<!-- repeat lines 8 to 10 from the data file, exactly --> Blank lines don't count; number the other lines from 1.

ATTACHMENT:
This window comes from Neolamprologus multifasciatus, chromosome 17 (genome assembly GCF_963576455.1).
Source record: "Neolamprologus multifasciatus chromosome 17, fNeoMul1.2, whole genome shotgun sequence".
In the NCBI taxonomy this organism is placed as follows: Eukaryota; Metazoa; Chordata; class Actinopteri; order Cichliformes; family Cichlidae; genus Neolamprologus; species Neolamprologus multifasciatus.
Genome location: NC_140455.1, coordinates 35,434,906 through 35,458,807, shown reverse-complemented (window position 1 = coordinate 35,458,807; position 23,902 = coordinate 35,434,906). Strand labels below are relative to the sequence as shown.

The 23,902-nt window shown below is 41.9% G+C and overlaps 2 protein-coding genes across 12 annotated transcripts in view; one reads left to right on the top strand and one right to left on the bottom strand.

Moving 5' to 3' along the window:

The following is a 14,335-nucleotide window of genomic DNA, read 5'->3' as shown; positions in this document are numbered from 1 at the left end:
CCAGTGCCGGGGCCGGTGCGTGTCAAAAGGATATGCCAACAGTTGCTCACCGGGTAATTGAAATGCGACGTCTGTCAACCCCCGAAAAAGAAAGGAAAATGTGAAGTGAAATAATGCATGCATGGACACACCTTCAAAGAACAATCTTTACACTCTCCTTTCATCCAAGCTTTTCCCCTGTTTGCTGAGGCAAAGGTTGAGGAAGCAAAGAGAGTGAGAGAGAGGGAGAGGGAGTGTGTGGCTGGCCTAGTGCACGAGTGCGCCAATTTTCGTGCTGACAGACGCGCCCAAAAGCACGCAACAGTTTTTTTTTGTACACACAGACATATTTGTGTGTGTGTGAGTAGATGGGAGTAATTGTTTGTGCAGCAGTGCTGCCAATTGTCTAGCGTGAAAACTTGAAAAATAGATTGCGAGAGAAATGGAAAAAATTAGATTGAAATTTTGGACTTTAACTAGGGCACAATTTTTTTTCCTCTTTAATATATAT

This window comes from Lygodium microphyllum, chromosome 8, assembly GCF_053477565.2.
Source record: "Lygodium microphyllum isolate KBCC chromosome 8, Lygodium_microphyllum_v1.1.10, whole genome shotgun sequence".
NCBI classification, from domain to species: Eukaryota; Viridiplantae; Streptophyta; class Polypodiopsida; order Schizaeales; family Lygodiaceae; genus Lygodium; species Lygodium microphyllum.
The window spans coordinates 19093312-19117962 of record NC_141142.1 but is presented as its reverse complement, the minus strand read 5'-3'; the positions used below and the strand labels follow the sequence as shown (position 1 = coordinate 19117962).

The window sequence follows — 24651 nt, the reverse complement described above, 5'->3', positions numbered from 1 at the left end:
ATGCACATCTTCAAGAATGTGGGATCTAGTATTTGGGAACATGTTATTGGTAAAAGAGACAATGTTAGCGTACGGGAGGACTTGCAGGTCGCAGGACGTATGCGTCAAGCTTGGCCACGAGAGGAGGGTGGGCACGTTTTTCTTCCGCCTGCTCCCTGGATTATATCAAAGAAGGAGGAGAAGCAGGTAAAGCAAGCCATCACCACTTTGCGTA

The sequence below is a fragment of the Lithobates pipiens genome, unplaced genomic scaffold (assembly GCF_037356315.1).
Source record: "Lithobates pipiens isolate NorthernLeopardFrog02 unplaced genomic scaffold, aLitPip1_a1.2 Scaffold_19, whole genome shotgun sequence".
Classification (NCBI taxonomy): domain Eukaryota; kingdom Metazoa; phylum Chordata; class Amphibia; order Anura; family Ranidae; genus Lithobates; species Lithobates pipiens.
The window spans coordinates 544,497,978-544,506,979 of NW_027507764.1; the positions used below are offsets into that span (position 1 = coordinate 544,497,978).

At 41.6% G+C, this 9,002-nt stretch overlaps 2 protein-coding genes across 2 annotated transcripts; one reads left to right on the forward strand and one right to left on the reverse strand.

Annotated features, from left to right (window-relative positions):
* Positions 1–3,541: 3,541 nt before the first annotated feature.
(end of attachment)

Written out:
CCAGTGCCGGGGCCGGTGCGTGTCAAAAGGATATGCCAACAGTTGCTCACCGGGTAATTGAAATGCGACGTCTGTCAACCCCCGAAAAAGAAAGGAAAATGTGAAGTGAAATAATGCATGCATGGACACACCTTCAAAGAACAATCTTTACACTCTCCTTTCATCCAAGCTTTTCCCCTGTTTGCTGAGGCAAAGGTTGAGGAAGCAAAGAGAGTGAGAGAGAGGGAGAGGGAGTGTGTGGCTGGCCTAGTGCACGAGTGCGCCAATTTTCGTGCTGACAGACGCGCCCAAAAGCACGCAACAGTTTTTTTTTGTACACACAGACATATTTGTGTGTGTGTGAGTAGATGGGAGTAATTGTTTGTGCAGCAGTGCTGCCAATTGTCTAGCGTGAAAACTTGAAAAATAGATTGCGAGAGAAATGGAAAAAATTAGATTGAAATTTTGGACTTTAACTAGGGCACAATTTTTTTTCCTCTTTAATATATAT

This window comes from Lygodium microphyllum, chromosome 8, assembly GCF_053477565.2.
Source record: "Lygodium microphyllum isolate KBCC chromosome 8, Lygodium_microphyllum_v1.1.10, whole genome shotgun sequence".